Man tells police he bought $15,000 in fake cash on Amazon for just $7.99

30BUCKHANNON – A Buckhannon man who allegedly told police he’d purchased more than $15,000 in fake currency on Amazon.com for $7.99 because he was “tired” of spending all his real money on drugs is being held in the Tygart Valley Regional Jail.

Andrew David Harrison, 21, was charged with three crimes Saturday, all stemming from a traffic stop at McDonald’s in Buckhannon, according to the criminal complaint in the Upshur County Magistrate Clerk’s office.

Investigating officer Deputy Tyler Gordon with the Upshur County Sheriff’s Department charged Harris with possession of counterfeit with intent to utter, a felony; possession of a controlled substance, methamphetamine, a misdemeanor; and driving under the influence of a narcotic, methamphetamine, also a misdemeanor.

According to Gordon’s report, he spotted a blue Hyndai Elantra traveling south on Route 20 in Buckhannon on Saturday, Oct. 27, and upon noticing the vehicle’s license plate had a defective plate light, the officer recognized the car.

The Elantra had allegedly been used in a theft several days prior based on information Gordon had gleaned from Sheetz employees and surveillance footage.

After two searches for the vehicle’s registration and vehicle identification number indicated the Elantra was improperly registered, Gordon initiated a traffic stop as the Elantra turned into the McDonald’s parking lot, according to the file.

As Gordon approached the car, he noticed Harris was “physically shaking from nervousness,” he wrote, and when the deputy asked Harris about his insurance and registration information, Harris allegedly kept trying to get Gordon to follow him back to his house so he could retrieve his insurance information.

At that point, Gordon contacted Sgt. Marshall Powers and K-9 officer AJ for assistance. When the two arrived on scene, Gordon asked Harris to step out of the vehicle. When Harris complied, the deputy allegedly saw Harris try to hide something in his left pocket.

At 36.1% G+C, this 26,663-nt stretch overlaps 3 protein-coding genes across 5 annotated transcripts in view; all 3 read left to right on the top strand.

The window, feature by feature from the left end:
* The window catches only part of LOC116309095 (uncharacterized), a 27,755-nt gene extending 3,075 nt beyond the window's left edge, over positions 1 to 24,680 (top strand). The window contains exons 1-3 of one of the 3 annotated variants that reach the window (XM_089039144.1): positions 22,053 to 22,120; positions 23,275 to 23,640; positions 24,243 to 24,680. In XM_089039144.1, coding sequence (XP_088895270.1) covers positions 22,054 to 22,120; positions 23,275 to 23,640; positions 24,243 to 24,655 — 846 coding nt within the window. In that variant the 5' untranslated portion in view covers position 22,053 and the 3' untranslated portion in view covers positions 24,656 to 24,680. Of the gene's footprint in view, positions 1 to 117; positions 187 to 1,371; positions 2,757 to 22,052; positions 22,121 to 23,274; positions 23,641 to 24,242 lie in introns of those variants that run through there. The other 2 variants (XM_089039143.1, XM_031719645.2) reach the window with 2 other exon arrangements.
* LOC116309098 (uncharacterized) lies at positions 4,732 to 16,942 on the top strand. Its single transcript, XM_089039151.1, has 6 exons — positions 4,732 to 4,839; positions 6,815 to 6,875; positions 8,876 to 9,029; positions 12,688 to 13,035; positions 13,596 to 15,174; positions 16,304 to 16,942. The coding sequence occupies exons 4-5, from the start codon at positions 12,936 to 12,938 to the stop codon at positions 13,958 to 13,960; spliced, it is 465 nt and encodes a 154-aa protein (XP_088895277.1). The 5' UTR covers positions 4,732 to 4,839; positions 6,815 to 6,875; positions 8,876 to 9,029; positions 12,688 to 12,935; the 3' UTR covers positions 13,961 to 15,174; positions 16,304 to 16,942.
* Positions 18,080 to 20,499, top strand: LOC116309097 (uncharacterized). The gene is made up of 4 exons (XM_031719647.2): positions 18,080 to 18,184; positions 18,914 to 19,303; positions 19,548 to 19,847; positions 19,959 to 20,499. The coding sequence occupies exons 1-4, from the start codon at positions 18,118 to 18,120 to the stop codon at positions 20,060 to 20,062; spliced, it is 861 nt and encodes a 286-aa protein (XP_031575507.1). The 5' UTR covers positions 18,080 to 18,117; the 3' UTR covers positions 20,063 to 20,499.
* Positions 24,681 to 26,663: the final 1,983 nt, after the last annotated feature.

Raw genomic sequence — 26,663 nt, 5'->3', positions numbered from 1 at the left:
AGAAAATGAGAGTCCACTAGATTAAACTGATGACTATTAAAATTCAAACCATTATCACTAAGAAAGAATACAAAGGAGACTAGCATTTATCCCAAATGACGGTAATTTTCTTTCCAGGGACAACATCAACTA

Gordon restrained Harris and found a small bag containing a crystal-like substance the officer suspected was methamphetamine on the vehicle seat, the complaint states.

Upon searching the vehicle, Gordon allegedly recovered a meth smoking device and several small used bags.

“[Harris] admitted that the substance was his ‘ice,’ another term for crystal methamphetamine,” Gordon wrote in the report.

But that wasn’t all the officer found: Gordon also allegedly discovered $15,770 in paper currency “counterfeit in nature,” with all bills of same value displaying identical serial numbers, the file says.

According to Gordon, some bills even had the word “COPY” stamped on the face.

Despite being read his Miranda rights, Harris allegedly told the deputy he’d purchased the counterfeit money on Amazon.com for $7.99, saying he was “tired of spending all his money on dope, so [he] bought fake money to use,” the complaint states.
Harris allegedly admitted to already having spent two of the fake $100 bills to purchase methamphetamine.

The complaint also says Gordon administered three standard field sobriety tests to Harris, during which Harris demonstrated multiple signs of impairment, including telling Gordon, “I’m just high, I’m high’ at one point.

Gordon noted Harris displayed “erratic” behavior commonly connected to meth use over the course of three hours from the time he was pulled over to his arrival at the Tygart Valley Regional Jail.

Harris allegedly admitted to smoking meth several hours before the stop, the file indicates.

Magistrate Mike Coffman set bail at $50,000 cash or surety.

The penalty for a conviction of first-offense DUI of a narcotic, methamphetamine, is confinement in jail for up to six months and a fine ranging from $100-$500.

Being found guilty for possession of a controlled substance, meth, warrants confinement in jail for a term no less than 90 days but no more than six months.

Meanwhile, the penalty for a conviction of possession of counterfeit with intent to utter is imprisonment in the state penitentiary for a term of one to five years.

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